When awarding long-term spousal support, judges will usually give the recipients a warning that they should try to become self-supporting. That's why this often called "rehabilitative alimony"—because it's meant to give recipients time to adjust and obtain whatever education, training, and work experience they need to get to the point where they can support themselves.

Toward that goal, judges may include various provisions in their orders. For example:

  • Vocational evaluations. The judge may order the recipient to undergo an evaluation with a vocational training counselor, to assess that spouse's ability to get the kind of job that will provide the same standard of living the couple had during the marriage.
  • Conditions that will end support. Judges may also set certain conditions on long-term spousal support. For instance, the order might state that alimony will end when the recipient is no longer attending college or a vocational training program.
  • Alimony step-downs. Sometimes, the amount of support will decrease at scheduled times, based on evidence that the supported spouse is expected to be earning more—another way of encouraging (or prodding) recipients along the path toward self-sufficiency.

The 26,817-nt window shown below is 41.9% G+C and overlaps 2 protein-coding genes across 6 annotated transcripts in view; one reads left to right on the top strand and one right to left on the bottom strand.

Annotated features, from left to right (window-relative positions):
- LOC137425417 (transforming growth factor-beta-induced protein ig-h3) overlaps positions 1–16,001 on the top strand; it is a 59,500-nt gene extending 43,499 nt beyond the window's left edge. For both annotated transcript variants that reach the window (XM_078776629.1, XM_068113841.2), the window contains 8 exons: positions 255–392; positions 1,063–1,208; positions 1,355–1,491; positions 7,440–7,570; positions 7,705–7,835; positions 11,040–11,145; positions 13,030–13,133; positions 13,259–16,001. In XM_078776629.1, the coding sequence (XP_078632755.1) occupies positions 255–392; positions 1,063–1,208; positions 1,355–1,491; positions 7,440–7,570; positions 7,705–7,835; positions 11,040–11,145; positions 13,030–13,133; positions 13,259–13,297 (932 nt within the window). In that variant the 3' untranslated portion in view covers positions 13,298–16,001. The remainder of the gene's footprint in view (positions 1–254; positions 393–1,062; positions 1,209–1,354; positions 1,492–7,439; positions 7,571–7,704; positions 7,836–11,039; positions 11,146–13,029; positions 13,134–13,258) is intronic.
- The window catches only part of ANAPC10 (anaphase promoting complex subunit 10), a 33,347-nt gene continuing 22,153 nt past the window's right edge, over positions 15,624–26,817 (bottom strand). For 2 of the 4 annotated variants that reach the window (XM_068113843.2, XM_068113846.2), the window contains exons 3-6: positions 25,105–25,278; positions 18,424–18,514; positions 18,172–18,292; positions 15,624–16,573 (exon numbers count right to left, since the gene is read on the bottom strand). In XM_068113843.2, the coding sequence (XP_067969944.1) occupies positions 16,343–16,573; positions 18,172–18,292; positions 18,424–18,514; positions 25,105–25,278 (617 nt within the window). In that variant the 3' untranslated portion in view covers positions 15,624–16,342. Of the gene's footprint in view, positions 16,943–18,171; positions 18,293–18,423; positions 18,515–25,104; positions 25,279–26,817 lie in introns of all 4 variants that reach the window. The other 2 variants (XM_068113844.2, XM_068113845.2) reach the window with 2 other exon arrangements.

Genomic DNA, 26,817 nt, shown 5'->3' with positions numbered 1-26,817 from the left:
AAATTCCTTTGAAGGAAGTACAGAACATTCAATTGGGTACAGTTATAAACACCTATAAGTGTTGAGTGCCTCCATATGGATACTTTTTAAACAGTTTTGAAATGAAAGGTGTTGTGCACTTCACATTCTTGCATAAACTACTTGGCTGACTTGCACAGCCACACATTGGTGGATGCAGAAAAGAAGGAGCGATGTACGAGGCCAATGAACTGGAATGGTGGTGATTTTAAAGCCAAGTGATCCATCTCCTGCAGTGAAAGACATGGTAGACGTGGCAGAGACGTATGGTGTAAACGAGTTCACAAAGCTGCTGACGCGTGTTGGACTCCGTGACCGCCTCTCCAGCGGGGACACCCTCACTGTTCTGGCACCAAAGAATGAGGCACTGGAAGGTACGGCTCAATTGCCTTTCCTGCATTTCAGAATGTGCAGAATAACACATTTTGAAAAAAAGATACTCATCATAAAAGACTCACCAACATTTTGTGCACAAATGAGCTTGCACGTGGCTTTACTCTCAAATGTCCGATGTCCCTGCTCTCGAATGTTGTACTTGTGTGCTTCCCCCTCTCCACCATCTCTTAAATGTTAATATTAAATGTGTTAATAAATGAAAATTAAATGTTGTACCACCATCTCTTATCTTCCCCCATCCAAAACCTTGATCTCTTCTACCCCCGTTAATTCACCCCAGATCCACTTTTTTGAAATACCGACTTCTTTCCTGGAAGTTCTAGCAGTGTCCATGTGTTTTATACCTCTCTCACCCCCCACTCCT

• Reservation of jurisdiction. Long-term alimony awards usually will set a time when support will end, although the judge may reserve "jurisdiction" (or legal authority) to issue further orders over the issue in the future. That way, if something unexpected happens to derail a spouse's ability to be self-supporting, the judge may make changes that are appropriate and fair.

(Cal. Fam. Code §§ 4330, 4331, 4334 (2023).)

The Myth of "Reimbursement Alimony" in California

You may have read or heard about a type of spousal support in California called reimbursement support. There's actually no such thing. When California judges are deciding how much spousal support to award, they'll consider the supported spouse's contributions to the other spouse's education or career. But that's only one among many factors that go into the overall decision-making on alimony (more on that below).

The confusion on this issue may have come from a reimbursement provision in California law on dividing community property in divorce. That law requires judges to order that a couple's community estate be reimbursed for any contributions a spouse made to the other spouse's education or training, when those contributions significantly enhanced the other spouse's earning capacity. But that reimbursement might be reduced or offset under some circumstances. And the dollar value of the reimbursement gets counted as part of the community property that will later be divided between the spouses—it doesn't go directly to one spouse as a kind of support. (Cal. Fam C § 2641 (2023).)